Diabetes and hypertension are the most common conditions associated with chronic kidney disease (CKD) and end stage renal disease (ESRD). In contrast to diabetes, regular screening for CKD among non- diabetic hypertensive adults in the U.S. is not universally recommended or implemented. The vast majority of persons with CKD and their providers are unaware of the disease. Therefore, identification of persons with CKD among non-diabetic adults with hypertension represents an important opportunity to translate evidence- based approaches into clinical practice to reduce the burden of CKD. Our prior work has shown that a "triple- marker approach" to detect CKD using creatinine, cystatin C and the urinary albumin-to-creatinine ratio greatly enhanced identification of persons at highest risk for complications, compared with creatinine alone. Control of BP remains the mainstay of CKD management;and programs led by nurses and pharmacists have been the most effective at improving BP control in clinical practice. Therefore, the goal of this proposal is to evaluate to strategies to improve BP control among non-diabetic hypertensive persons with unrecognized CKD, We propose a pragmatic, cluster-randomized clinical trial to improve BP control for non-diabetic, hypertensive adults with screen-detected CKD in primary care. The first intervention will evaluate the efficacy of a nurse-led screen-and-educate strategy that utilizes a "triple-marker" CKD screening approach, coupled with both patient and provider education, compared with usual care. The second intervention will evaluate whether a screen, educate, and intensify treatment program co-led by both a nurse and a clinical pharmacist can improve BP management among persons with highest risk CKD, compared with the screen-and-educate strategy and with usual care. Based on the Chronic Care Model for primary care, this project is specifically designed to leverage an existing multi-disciplinary team to improve BP levels and increase appropriate use of inhibitors of the renin-angiotensin system (ACE/ARB). We will also evaluate the feasibility and process implementation of these programs using the Reach, Effectiveness, Adoption, Implementation, and Maintenance (RE-AIM) framework. If successful, these interventions could help to reduce the burden of CKD and its associated complications.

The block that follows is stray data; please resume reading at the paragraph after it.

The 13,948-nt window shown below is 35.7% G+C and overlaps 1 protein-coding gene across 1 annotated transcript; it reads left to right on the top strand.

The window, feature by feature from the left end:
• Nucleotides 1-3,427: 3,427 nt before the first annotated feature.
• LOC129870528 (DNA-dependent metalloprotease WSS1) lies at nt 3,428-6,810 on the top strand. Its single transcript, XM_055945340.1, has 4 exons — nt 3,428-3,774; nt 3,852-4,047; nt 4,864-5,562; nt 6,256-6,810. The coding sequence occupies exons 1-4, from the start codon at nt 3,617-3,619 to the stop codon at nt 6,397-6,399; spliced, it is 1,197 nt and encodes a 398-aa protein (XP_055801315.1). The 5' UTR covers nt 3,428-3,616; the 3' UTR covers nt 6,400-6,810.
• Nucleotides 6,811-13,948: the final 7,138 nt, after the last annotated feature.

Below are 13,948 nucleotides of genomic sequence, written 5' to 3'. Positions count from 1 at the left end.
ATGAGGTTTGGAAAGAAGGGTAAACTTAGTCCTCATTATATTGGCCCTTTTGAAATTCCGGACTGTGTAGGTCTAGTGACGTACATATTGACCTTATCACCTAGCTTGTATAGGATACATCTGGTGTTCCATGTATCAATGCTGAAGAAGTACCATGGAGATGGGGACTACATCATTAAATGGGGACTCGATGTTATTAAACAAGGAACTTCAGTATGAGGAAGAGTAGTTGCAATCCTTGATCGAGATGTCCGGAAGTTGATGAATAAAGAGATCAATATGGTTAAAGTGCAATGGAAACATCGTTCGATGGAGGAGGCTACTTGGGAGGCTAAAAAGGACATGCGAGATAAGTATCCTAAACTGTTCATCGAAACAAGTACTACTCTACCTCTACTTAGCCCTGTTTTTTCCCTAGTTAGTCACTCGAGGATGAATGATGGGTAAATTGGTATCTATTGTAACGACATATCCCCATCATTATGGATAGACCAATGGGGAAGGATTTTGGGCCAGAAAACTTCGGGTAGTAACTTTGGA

Most people with chronic kidney disease (CKD) are not aware of its presence. We aim to improve blood pressure control among persons who have hypertension and no diabetes, and who have unrecognized CKD. Control of BP could significantly reduce CKD complications.
|de Boer, Ian H; Kovesdy, Csaba P; Navaneethan, Sankar D et al. (2016) Pragmatic Clinical Trials in CKD: Opportunities and Challenges. J Am Soc Nephrol 27:2948-2954|